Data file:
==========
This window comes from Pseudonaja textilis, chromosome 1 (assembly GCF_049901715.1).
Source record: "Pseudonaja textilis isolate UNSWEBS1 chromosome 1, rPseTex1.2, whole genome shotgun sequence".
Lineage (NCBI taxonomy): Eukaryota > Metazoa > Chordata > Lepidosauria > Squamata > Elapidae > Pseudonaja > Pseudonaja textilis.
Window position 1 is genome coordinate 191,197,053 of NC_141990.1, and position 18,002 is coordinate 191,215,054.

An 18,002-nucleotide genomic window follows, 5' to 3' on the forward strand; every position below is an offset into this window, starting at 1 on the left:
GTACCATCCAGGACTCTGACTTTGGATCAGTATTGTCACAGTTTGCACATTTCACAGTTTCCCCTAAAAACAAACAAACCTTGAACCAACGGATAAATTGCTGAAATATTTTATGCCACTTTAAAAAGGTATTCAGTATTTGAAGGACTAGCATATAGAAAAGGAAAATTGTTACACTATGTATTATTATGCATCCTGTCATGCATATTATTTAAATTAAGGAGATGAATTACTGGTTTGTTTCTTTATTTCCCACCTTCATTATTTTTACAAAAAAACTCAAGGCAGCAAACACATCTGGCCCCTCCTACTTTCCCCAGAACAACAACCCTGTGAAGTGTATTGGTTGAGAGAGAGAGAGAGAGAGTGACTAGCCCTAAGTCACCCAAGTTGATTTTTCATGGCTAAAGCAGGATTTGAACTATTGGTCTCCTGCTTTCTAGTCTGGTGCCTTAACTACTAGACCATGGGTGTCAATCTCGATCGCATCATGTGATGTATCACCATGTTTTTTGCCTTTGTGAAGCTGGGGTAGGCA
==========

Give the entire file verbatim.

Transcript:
This window comes from Pseudonaja textilis, chromosome 1 (assembly GCF_049901715.1).
Source record: "Pseudonaja textilis isolate UNSWEBS1 chromosome 1, rPseTex1.2, whole genome shotgun sequence".
Lineage (NCBI taxonomy): Eukaryota > Metazoa > Chordata > Lepidosauria > Squamata > Elapidae > Pseudonaja > Pseudonaja textilis.
Window position 1 is genome coordinate 191,197,053 of NC_141990.1, and position 18,002 is coordinate 191,215,054.

An 18,002-nucleotide genomic window follows, 5' to 3' on the forward strand; every position below is an offset into this window, starting at 1 on the left:
GTACCATCCAGGACTCTGACTTTGGATCAGTATTGTCACAGTTTGCACATTTCACAGTTTCCCCTAAAAACAAACAAACCTTGAACCAACGGATAAATTGCTGAAATATTTTATGCCACTTTAAAAAGGTATTCAGTATTTGAAGGACTAGCATATAGAAAAGGAAAATTGTTACACTATGTATTATTATGCATCCTGTCATGCATATTATTTAAATTAAGGAGATGAATTACTGGTTTGTTTCTTTATTTCCCACCTTCATTATTTTTACAAAAAAACTCAAGGCAGCAAACACATCTGGCCCCTCCTACTTTCCCCAGAACAACAACCCTGTGAAGTGTATTGGTTGAGAGAGAGAGAGAGAGAGTGACTAGCCCTAAGTCACCCAAGTTGATTTTTCATGGCTAAAGCAGGATTTGAACTATTGGTCTCCTGCTTTCTAGTCTGGTGCCTTAACTACTAGACCATGGGTGTCAATCTCGATCGCATCATGTGATGTATCACCATGTTTTTTGCCTTTGTGAAGCTGGGGTAGGCA